The College of Forestry and Natural Resources (CFNR) hosted recognition rites to honor its 98 graduates. The event was held via video conferencing and Facebook live at 9 AM on Aug. 5.
Leading this year’s graduates was Gerardo B. Villancio, cum laude and recipient of the Faculty Award for Academic Excellence in Forestry and Natural Resources. Villancio took Environmental Forestry as his major field and specialized in Tree Physiology.
In his message to his fellow graduates, Villancio highlighted the importance of collectively addressing mental health, an issue that he did his best to overcome as a student. He was diagnosed with both major depressive disorder and anxiety disorder, and had to take a leave of absence in order to recuperate. With strong support from family, friends, and the CFNR faculty, he came back to CFNR positively re-energized and inspired to finish the degree. “Papaano natin pagsisilbihan ang ating sariling bayan, kung ang ating sariling isipan ang ating nilalabanan?” he mused. Recognizing one’s weakness, being positive, and having strong faith in God helped Villancio overcome his situation and to fulfill his dreams.
In his opening remarks, CFNR Dean Marlo D. Mendoza highlighted the university’s mantra of honor and excellence and congratulated the graduates for all their hard work, perseverance, and tenacity, especially in the midst of the challenges of the pandemic.
Dean Mendoza encouraged the graduates to always remember, “… that our forests need you and these critical times call for resiliency, resolve, determination, grit, persistence, willpower but above all, faith in God. Strive to be honorably excellent and be inspired by the many world-class leaders and game-changers that your alma mater has produced.”
Chancellor Jose V. Camacho, Jr. marked the day as a day of triumph and celebration as a culmination of the graduates’ hard work and dedication. He said, “Demand for individuals with the kind of training and expertise that you have as foresters will always continue to increase.” He also said that CFNR has provided the knowledge, tools, expertise, training, and deep love for forests as they now start “weaving their own stories in the grand tapestry of life.”
CHED Chairperson and Chair of the UP Board of Regents Prospero E. De Vera III highlighted CHED’s responsiveness to the pandemic and its continuous quest for innovative alternative modes of learning and access to quality education. He noted that universities are in the best position to navigate the intricacies of learning amidst Covid-19 and adopt the best mix of flexible learning modalities based on conditions and capacities of both human and physical resources.
Dr. De Vera called for the graduates, as scholars of the state, to be active contributors to national development. He challenged the graduates, armed with competencies anchored on UP’s core values as they are, to “make a distinctive mark in changing lives” and “continue pursuing activities to ensure sustainability and productivity of the future generation.”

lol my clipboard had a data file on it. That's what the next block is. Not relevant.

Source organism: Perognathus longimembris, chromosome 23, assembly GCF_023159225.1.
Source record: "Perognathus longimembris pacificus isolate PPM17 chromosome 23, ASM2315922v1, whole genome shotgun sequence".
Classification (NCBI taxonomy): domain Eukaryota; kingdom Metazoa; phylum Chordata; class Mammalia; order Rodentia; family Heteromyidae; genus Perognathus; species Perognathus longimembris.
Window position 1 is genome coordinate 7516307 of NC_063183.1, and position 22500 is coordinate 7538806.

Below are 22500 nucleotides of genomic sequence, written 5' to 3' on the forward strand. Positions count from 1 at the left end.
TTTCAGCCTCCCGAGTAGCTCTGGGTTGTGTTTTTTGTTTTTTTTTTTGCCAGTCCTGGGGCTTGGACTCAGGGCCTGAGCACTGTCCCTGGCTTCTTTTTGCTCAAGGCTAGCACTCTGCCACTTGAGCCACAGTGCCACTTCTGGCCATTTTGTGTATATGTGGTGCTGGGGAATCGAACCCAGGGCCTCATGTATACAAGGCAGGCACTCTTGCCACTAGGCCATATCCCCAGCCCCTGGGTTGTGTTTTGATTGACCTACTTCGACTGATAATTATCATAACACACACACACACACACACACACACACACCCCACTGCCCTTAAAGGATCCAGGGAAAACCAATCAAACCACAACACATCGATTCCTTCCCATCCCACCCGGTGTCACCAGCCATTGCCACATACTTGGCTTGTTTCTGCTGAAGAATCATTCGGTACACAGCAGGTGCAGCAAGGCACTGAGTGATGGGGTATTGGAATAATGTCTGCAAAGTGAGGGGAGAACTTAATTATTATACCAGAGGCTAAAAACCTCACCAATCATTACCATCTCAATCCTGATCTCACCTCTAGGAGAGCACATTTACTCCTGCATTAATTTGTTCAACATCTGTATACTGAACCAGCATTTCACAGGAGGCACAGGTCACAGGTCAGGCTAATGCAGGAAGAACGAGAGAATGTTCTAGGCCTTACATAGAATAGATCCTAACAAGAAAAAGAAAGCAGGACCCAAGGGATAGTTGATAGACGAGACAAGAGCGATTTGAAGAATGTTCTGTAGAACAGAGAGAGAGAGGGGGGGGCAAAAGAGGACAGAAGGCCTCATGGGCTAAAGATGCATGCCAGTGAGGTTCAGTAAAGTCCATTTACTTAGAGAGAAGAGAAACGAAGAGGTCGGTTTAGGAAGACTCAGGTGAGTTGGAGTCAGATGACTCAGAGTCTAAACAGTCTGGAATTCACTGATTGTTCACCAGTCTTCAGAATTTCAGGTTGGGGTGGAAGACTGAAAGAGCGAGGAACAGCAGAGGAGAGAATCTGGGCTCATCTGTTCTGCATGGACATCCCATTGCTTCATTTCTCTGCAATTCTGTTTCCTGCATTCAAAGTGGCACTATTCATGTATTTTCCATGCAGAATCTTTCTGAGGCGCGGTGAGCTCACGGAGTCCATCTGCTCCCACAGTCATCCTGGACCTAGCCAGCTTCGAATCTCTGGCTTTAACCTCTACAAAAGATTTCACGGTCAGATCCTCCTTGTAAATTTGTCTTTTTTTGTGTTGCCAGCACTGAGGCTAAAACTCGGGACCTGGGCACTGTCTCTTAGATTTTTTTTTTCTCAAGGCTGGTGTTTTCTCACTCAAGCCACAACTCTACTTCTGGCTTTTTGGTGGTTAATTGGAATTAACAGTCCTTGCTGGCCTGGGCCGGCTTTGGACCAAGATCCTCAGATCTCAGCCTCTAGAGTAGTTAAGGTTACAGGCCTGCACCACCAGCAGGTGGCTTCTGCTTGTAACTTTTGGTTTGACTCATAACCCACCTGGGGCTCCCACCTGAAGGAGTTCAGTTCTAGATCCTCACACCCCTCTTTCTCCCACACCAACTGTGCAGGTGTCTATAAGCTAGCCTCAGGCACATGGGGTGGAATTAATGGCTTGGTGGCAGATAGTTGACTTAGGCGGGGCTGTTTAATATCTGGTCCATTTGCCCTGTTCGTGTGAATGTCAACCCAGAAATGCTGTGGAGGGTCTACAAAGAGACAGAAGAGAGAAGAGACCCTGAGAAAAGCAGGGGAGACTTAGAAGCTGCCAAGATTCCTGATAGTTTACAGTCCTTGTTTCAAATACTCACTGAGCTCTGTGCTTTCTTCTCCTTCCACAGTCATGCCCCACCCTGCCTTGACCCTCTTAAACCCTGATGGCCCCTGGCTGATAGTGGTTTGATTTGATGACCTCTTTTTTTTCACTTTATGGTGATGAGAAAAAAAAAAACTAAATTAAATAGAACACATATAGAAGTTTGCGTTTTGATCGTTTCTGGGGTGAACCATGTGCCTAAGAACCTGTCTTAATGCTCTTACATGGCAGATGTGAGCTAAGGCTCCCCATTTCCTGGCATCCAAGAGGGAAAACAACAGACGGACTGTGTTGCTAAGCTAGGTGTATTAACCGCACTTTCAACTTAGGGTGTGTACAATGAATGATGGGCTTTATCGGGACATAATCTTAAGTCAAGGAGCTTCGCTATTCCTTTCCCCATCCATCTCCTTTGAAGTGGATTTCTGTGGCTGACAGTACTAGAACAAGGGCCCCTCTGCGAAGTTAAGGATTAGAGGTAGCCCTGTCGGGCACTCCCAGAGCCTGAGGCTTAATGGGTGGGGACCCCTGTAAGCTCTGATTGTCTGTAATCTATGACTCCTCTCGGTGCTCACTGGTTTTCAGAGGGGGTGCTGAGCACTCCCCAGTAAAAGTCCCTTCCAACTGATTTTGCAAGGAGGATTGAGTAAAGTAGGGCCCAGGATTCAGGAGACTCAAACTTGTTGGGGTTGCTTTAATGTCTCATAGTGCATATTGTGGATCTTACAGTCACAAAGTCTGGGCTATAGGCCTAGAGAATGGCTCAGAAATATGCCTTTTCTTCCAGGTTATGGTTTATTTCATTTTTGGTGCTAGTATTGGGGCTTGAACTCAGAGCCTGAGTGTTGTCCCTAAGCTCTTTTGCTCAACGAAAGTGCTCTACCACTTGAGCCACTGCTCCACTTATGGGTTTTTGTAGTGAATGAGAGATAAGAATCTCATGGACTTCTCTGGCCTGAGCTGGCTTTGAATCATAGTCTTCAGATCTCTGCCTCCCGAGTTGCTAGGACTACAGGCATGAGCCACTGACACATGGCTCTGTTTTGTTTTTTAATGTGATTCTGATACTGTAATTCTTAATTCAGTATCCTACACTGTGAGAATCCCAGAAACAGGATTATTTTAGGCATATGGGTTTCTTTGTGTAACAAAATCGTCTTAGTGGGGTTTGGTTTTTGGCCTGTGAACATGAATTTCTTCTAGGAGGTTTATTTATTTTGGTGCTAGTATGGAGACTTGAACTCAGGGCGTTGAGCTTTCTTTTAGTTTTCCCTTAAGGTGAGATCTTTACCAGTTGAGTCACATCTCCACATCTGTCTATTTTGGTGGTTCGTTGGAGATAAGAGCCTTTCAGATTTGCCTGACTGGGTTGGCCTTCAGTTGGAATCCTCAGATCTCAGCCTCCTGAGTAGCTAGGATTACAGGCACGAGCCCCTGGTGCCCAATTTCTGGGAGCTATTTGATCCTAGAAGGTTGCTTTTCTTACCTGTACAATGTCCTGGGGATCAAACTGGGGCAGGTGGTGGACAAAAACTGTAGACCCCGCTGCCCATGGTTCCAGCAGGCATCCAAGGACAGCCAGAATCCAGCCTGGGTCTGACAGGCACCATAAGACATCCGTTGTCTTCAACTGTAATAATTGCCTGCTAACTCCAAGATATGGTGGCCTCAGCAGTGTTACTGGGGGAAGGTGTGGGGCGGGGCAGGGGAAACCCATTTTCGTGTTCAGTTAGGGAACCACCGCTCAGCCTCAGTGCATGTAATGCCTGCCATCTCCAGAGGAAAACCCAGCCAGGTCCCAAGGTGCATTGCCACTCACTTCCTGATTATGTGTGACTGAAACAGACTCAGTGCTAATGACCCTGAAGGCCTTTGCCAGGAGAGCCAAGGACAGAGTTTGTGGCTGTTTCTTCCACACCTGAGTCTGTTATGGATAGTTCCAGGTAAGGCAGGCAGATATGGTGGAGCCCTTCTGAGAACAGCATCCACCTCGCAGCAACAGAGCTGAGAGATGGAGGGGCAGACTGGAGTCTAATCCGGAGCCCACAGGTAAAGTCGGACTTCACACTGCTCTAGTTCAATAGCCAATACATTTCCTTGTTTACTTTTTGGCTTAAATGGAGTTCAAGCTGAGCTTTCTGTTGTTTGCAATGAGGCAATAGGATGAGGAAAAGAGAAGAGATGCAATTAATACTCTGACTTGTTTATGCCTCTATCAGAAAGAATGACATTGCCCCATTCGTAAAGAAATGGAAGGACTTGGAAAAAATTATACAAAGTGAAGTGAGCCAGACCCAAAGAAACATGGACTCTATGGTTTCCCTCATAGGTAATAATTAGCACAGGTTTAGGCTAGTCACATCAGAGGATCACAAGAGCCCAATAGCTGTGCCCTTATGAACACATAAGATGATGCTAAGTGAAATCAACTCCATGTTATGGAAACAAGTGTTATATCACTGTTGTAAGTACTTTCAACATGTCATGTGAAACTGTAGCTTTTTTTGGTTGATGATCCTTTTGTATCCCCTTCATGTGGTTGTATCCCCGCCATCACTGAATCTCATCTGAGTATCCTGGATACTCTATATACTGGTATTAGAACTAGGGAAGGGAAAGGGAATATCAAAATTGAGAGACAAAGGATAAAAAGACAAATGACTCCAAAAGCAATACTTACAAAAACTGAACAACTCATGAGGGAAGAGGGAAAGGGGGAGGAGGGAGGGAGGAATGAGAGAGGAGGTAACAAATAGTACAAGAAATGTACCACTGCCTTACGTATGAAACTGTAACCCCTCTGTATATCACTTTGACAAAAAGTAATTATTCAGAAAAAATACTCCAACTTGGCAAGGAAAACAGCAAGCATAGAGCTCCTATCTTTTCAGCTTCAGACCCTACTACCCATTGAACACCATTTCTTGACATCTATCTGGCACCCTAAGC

This year’s featured guest speaker was CFNR’s home-grown Dr. Rodel D. Lasco, executive director of the OM Lopez Center, climate change scientist, country coordinator of the World Agroforestry Centre, and affiliate faculty of UPLB. As a forester with 40 years of experience, he shared lessons on how to succeed. First is that the UP diploma will open a lot of doors for the graduates and a BS Forestry graduate is a ‘rare commodity.’ Second, a UP education and diploma, however, is not a guarantee for success. One must strive for excellence, observe good work ethics, and deliver quality outputs on time. There are no shortcuts to success and focus is the key.
The third lesson is to think long-term, prioritize learning over money while young, and look for good role models. Fourth, Dr. Lasco encouraged the graduates to climb the right ladder and added that honors, accomplishments, and power will always fade away but relationships, family, and serving the country and its people are constants. Focus on things of lasting value, especially spiritual health. Lastly, he emphasized that life is much more important than a career, “strive not just to be a success, but to be of value”.
This year’s graduates from various degree programs included 52 BS in Forestry and 22 Certificate in Forestry. CFNR was also instrumental in the graduation of 6 BS in Chemical Engineering who majored in Pulp and Paper Technology, 10 MS in Forestry, 3 MS in Natural Resources Conservation, 1 PhD by Research, and 4 PhD in Forestry. (Aileen S. Peria, CFNR-CIMRC)